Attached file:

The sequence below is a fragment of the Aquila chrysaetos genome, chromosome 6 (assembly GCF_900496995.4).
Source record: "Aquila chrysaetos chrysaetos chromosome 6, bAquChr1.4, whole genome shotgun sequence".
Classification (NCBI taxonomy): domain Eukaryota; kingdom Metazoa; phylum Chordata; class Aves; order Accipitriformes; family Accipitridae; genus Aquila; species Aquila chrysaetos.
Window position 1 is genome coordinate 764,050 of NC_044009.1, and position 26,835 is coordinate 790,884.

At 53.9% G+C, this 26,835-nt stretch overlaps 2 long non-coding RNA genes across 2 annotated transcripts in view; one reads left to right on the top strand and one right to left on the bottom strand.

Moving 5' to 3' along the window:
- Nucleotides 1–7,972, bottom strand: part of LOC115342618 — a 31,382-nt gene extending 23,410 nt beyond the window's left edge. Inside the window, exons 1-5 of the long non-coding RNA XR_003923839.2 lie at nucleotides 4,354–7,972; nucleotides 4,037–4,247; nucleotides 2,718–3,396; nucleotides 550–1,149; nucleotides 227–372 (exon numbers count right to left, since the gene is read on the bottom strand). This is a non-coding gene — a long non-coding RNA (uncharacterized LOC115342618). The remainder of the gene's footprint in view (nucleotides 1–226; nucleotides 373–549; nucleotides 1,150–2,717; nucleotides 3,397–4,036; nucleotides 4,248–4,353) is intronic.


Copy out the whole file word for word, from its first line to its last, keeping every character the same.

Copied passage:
The sequence below is a fragment of the Aquila chrysaetos genome, chromosome 6 (assembly GCF_900496995.4).
Source record: "Aquila chrysaetos chrysaetos chromosome 6, bAquChr1.4, whole genome shotgun sequence".
Classification (NCBI taxonomy): domain Eukaryota; kingdom Metazoa; phylum Chordata; class Aves; order Accipitriformes; family Accipitridae; genus Aquila; species Aquila chrysaetos.
Window position 1 is genome coordinate 764,050 of NC_044009.1, and position 26,835 is coordinate 790,884.

At 53.9% G+C, this 26,835-nt stretch overlaps 2 long non-coding RNA genes across 2 annotated transcripts in view; one reads left to right on the top strand and one right to left on the bottom strand.

Moving 5' to 3' along the window:
- Nucleotides 1–7,972, bottom strand: part of LOC115342618 — a 31,382-nt gene extending 23,410 nt beyond the window's left edge. Inside the window, exons 1-5 of the long non-coding RNA XR_003923839.2 lie at nucleotides 4,354–7,972; nucleotides 4,037–4,247; nucleotides 2,718–3,396; nucleotides 550–1,149; nucleotides 227–372 (exon numbers count right to left, since the gene is read on the bottom strand). This is a non-coding gene — a long non-coding RNA (uncharacterized LOC115342618). The remainder of the gene's footprint in view (nucleotides 1–226; nucleotides 373–549; nucleotides 1,150–2,717; nucleotides 3,397–4,036; nucleotides 4,248–4,353) is intronic.